Encyclopedia of Shinto
詳細表示 (Complete Article)
|カテゴリー1：||8. Schools, Groups, and Personalities|
Founder of the Shinto sect Shinrikyō. Born as the eldest son of Sano Tsunekatsu on the sixteenth day of the second month of 1834 in the town of Tokuriki in Buzen Province's Kiku District (present-day Kitakyūshū City, Fukuoka Prefecture). He studied National Learning (kokugaku) in his youth under Nishida Naokai, and also studied medicine, becoming an advocate of kōkoku idō, or "Ancient Imperial Medicine". After the Meiji Restoration of 1868, he turned his interests to religion, and from this period produced many writings based on traditional family learning.
On many occasions from 1875 to his final years, Tsunehiko had mystical experiences such as visitations and oracular visions, and beginning in 1877, he began holding public lectures. Fearing the advance of Christianity into Japan during the societal turmoil of those years, he strongly emphasized the importance of "Shinto edification" (see Shintō kyōka).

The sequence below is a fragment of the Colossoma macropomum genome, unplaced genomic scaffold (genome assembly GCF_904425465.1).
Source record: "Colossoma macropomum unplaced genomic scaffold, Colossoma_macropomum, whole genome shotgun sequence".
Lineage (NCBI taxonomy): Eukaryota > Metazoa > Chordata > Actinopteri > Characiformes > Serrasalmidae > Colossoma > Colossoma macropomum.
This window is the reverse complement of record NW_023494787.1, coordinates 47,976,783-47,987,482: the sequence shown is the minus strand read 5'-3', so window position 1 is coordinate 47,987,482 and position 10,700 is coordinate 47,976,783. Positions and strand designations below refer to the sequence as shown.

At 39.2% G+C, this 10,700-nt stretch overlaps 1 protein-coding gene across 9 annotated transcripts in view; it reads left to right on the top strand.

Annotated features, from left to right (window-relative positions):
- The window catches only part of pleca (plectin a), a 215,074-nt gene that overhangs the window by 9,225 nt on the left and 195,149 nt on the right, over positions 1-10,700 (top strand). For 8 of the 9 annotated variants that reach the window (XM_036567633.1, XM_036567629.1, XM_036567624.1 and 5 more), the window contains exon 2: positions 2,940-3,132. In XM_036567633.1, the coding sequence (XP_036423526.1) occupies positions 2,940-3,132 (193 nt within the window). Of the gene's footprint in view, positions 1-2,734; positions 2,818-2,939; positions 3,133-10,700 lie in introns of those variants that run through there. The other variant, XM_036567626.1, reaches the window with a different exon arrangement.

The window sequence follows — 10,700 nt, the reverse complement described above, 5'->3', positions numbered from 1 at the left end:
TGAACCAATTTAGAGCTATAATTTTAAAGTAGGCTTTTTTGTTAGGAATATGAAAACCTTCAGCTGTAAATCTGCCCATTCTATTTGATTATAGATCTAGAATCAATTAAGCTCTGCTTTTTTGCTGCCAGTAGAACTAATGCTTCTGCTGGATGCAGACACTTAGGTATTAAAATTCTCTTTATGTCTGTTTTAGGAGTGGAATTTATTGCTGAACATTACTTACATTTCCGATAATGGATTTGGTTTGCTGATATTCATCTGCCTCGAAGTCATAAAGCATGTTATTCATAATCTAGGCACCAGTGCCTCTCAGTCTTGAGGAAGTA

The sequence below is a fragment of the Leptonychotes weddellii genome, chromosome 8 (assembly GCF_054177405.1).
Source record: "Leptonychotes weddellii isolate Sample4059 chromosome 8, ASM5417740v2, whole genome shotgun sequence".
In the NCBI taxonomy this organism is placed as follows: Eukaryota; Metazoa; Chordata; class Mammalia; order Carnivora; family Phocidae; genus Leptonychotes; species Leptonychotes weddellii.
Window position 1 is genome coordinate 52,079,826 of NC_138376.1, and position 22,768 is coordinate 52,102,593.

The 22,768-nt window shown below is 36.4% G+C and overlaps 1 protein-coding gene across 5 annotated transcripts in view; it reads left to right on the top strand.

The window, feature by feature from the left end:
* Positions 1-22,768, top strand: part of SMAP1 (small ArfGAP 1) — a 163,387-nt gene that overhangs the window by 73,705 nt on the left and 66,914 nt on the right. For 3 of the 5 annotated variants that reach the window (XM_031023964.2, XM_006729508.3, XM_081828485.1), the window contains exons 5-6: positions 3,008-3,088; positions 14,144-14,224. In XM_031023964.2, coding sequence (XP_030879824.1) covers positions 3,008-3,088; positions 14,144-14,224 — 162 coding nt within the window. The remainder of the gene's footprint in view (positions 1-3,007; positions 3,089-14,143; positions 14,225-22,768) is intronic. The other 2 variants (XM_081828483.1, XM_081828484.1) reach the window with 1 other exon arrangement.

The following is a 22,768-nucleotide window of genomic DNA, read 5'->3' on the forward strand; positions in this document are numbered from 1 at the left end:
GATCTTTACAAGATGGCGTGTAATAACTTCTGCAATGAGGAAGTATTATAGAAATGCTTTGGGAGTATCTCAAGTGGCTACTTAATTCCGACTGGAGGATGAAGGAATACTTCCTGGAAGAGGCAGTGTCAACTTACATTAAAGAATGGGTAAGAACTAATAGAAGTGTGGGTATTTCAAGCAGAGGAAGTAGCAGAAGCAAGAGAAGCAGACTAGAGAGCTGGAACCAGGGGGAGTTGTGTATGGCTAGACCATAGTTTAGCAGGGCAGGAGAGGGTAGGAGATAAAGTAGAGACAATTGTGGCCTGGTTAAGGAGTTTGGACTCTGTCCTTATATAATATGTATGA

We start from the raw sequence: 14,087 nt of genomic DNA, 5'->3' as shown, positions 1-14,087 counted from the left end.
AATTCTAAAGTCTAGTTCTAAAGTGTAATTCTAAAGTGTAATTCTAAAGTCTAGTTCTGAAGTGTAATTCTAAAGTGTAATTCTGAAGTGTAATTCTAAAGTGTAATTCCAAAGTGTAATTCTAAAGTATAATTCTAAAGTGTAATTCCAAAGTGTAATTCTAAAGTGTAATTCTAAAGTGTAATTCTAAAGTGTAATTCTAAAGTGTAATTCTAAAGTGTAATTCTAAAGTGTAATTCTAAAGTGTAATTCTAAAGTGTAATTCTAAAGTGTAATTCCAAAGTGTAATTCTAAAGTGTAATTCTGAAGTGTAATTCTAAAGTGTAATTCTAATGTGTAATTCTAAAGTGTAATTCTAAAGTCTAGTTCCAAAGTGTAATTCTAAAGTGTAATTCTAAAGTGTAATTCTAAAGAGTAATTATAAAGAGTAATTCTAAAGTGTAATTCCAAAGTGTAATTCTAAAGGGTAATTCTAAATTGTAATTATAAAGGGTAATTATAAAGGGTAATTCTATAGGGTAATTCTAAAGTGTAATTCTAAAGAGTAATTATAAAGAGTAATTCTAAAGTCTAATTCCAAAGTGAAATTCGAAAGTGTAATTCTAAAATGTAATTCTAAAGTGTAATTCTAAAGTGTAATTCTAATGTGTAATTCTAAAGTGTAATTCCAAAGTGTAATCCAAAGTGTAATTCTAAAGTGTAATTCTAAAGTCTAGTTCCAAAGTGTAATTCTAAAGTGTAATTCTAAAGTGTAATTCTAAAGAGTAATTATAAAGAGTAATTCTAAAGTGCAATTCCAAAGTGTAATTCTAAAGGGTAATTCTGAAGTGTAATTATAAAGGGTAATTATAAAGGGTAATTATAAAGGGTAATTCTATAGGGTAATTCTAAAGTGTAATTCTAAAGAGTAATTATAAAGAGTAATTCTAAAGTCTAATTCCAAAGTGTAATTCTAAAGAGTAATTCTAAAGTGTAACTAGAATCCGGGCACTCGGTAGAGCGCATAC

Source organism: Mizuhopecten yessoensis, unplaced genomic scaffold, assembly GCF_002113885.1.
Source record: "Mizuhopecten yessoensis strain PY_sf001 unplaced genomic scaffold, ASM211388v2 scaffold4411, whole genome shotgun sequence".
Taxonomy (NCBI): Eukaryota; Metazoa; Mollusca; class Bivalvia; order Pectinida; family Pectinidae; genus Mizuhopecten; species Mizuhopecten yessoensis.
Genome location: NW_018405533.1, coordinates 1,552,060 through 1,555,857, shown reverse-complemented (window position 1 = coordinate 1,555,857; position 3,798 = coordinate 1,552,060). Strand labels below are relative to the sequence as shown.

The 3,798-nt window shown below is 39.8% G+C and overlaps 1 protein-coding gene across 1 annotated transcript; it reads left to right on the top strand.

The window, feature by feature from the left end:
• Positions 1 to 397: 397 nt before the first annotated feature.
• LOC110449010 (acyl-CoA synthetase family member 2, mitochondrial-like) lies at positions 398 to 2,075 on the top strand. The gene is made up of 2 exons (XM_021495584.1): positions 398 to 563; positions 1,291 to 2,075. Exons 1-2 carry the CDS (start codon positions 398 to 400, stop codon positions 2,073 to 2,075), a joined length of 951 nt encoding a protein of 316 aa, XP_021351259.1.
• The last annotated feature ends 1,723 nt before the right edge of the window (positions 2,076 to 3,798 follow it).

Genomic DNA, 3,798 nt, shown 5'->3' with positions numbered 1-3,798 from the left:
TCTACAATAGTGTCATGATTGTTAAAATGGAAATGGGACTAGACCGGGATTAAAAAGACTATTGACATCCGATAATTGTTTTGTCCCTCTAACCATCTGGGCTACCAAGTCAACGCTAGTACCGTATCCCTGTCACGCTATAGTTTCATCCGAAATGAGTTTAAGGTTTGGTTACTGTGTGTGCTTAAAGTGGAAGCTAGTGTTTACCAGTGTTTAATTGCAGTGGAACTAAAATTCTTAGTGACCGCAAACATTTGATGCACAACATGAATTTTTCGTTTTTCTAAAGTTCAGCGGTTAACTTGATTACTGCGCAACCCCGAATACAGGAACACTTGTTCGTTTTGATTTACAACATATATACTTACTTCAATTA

As part of the Great Promulgation Campaign (see taikyō senpu), Sano obtained the post of Apprentice in the Office of Preceptors (kyōdōshoku), and then established the Shinri Kyōkai (Church of Divine Truth) in Kokura in 1880. The group was initially affiliated with the Shinto umbrella organization Shintō Honkyoku and based its operations in northern Kyushu, where its membership grew, but in 1888, it transferred its membership to the sect Ontakekyō, finally establishing itself as an independent Shinto sect in 1895 with Sano as its first Superintendent (kanchō). Sano continued to zealously proselytize for his movement until his death at age seventy-three on October 26, 1906. Sano was the author of many works, including Shinrizu zukai (Explication of the Plan of Divine Truth), Honkyō shinri zukai (Explication of Japan's Divine Truth) and Amatsumusubi kō (Treatise on the Deity Amatsumusubi).